Brunswick had reduced the Cabo workforce from 500 craftsmen to around 40 before up and moving operations to North Carolina. In the interim, many of their former craftsmen sought employment with Duffy Electric Boats. But they returned. A point of pride between father and son is that all their current employees, numbering around 30, were Cabo guys. In fact, they currently employ someone who used to change Barrett’s diapers. Their success and subsequent growth in the short-term would mean hiring more of their former workforce.
“It was always a big family to us. When we had Cabo, regardless of the size, everyone had a name, everybody was appreciated,” says Barrett. “That was one big thing that was lost after the company was sold, because everyone went from having a name to having a number. With Mag Bay, everybody has a name. You treat your guys right, and in turn they work hard. We’re very fortunate to have some incredible guys. They’re craftsmen; they care as much about doing a good job and producing a quality part as we do.”
Six years and 35 center consoles later, the Howarths were finally ready to pivot toward building express-style sportfishing boats. But the company wasn’t the only thing that changed. The legalization of marijuana created an economic boom in the High Desert. In a few years’ time the scene “went from beat-up old Honda Civics to Bentleys,” Barrett says. On behalf of a marijuana grower, Snoop Dogg himself, puffing on a fat cigar, came by the old Mag Bay facility to inquire if it was for sale. Nearby, post-apocalyptic airplane and Volkswagen graveyards, like something out of a Mad Max fever dream, remained.
The desert might seem like a strange place to build a boat, but the climate is perfect—dry, low humidity—for working with fiberglass. Though isolation comes with a price: Every night Barrett goes to sleep with a 9-mm pistol under his pillow. He used to rest his head on a cot (like his dad) after working long days and weekends, but at the new facility, they finally upgraded to queen-sized beds. Some things never change, however; they still have the same Mickey Mouse bedspread Barrett used as a kid. Maybe it’s hard to forget those heady days, when Cabo was a powerhouse and anything seemed possible. Maybe he doesn’t want to forget. As far as I can tell, those days are a big part of who he is.
Boatbuilding is an expensive gambit, and it’s rare to come across young blood at the helm of their own company, let alone making their mark. Maybe the price of admission keeps many away—a family legacy (and disposable income) is a borderline requirement to play in this sandbox. Still, a few exist. The successful ones tend to have a unique combination of business acumen, moxie and grit. They are equally as comfortable with their hands covered in resin as they are on the docks surrounded by the boat-owning gentry. Barrett is one of them.
Barrett isn’t the only Howarth with stories. Mike has a couple, too. The next morning, as we undid the lines and made our way to blue water, Barrett warned me his father has two modes: “He’s either dead quiet or he’ll talk your ear off.” Lucky for me, he was feeling chatty. We were stationed around the helm deck, with Mike ignoring a helm seat in favor of propping himself up on the fiberglass.
Talk, naturally, shifted to Cabo—which Mike pronounces with an emphasis on the “bow.” A point of pride for him is that down in Cabo San Lucas, the company’s namesake, Picante Sportfishing runs a fleet of older Cabos that fish almost every day. Mike said some of the boats have over 40,000 hours on them. That includes Picante Pride, a 35 Flybridge, which had 47,000 hours on the hull when it was sold, and had gone through four or five different engines. “All the nonskid on the deck had completely worn off from all the people stepping on it,” Barrett added. “The thing still went.”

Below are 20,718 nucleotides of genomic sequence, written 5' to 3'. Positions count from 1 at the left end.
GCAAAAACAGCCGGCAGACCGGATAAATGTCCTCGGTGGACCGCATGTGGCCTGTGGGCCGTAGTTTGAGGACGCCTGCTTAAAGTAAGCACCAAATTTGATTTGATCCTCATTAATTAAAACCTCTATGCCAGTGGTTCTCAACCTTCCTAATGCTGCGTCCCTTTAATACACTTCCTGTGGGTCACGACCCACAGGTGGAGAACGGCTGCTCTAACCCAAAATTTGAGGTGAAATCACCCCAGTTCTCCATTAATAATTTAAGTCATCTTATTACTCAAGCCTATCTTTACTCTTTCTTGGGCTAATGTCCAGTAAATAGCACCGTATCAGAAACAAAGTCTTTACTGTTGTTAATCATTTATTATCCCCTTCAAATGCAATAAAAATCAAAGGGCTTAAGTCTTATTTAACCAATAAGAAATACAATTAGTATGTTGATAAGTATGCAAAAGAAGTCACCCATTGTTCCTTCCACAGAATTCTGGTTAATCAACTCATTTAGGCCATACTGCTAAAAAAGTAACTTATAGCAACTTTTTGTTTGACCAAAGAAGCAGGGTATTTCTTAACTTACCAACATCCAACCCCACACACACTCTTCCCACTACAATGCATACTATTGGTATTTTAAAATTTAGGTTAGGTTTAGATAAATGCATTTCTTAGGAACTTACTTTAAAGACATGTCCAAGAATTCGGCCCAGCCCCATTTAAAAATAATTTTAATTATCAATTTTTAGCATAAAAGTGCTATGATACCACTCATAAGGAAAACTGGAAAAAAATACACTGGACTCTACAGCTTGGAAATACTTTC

On the 42, some of the Cabo influences are obvious. That includes the lift-up helm deck. First seen on the 1994 Cabo 35 Express, the entire helm deck lifts, providing easier access to the engine room (an idea that Mike claims to have thought up, which has since been copied). Open up the 42’s helm deck, and you’ll find an oversized engine room that accommodates twin 1,000-hp Volvo Penta diesels, two A/C units, a 13.5-kW Onan generator and a Seakeeper 6. They even took the idea one step further, adding a lift-up helm console, with all the main electricals organized and within reach.
The 42’s running surface was designed by Michael Peters. It’s got larger prop tunnels than its Cabo predecessors to accommodate bigger wheels and rudders. The keel was removed for more agility and the transom was angled to provide better maneuvering. The boat’s displacement is 43,000 pounds, in the middle-weight class for its size. Mike said that was intentional. “I don’t like to build a super lightweight boat, especially when you’ve got 1,000-hp motors in there. I’d rather have an extra layer of fiberglass.” With the 42, they laid up the entire hull in vinylester. “Most people will do a skin coat; we do the whole damn thing,” he said. “It costs twice as much. That’s why people don’t use it.” He favors the added weight because the secondary bonding characteristics make for a stronger, more stable ride.
With both partners in front of me, I did my best Dr. Phil impression and asked how their conflict resolution had been going.
“I think I’ve been fired … five times?” Barrett said.
“He takes after his mom,” Mike said.
“I’m stubborn. I’m extremely stubborn. And truthfully, I—”
“At the end of the day, you work things out. There’s been things that I’ve been totally wrong about, and he’s been right about, and vice versa.” Mike alluded to how he used to resolve disputes with Harry back in the day. “It didn’t matter who came up with the idea. If that was the best, that’s what we were going to do. Our goal is to build the best.”
It’s safe to assume Mag Bay will live or die on that passion, and on the success of the 42. “That’s why we’re so hell-bent on really trying to make this thing standout and be special,” Barrett said.
With Mike installed behind the wheel, Barrett gave his dad some pointers. “Aim for the bridge and slam it all the way. Don’t go slow, slam it.” Mike punched it, and you could feel the torque of the 1,000-hp Volvo Penta D13s bring us quickly onto plane.
At just 13 years old, Barrett was entrusted to run the factory Cabo 35 Picoso in a tournament. He had earned that confidence over the years, learning the intricacies of boat handling from his father. Now the roles were reversed. We reached the 42’s top speed north of 40 knots as we hurtled towards the causeway.
It would be tough to forget the obstacles they had overcome, and the ones barely visible on the horizon. And yet, at least for a moment, none of that seemed to matter. Before me was a father and son sharing a moment together on the water. The roles had reversed, and will undoubtedly reverse again in time. But the water, being the great equalizer, made the uncertainty of the future melt away.
And that was alright.
Mag Bay 42 Test Report
Mag Bay 42 Specifications:
Displ.: 43,000 lbs.
Fuel: 665 gal.
Water: 130 gal.
Standard Power: 2/1,000-hp Volvo Penta D13
Optional Power: 2/1,105-hp CAT C18; 2/1200-hp MAN
Base Price: $1.25 million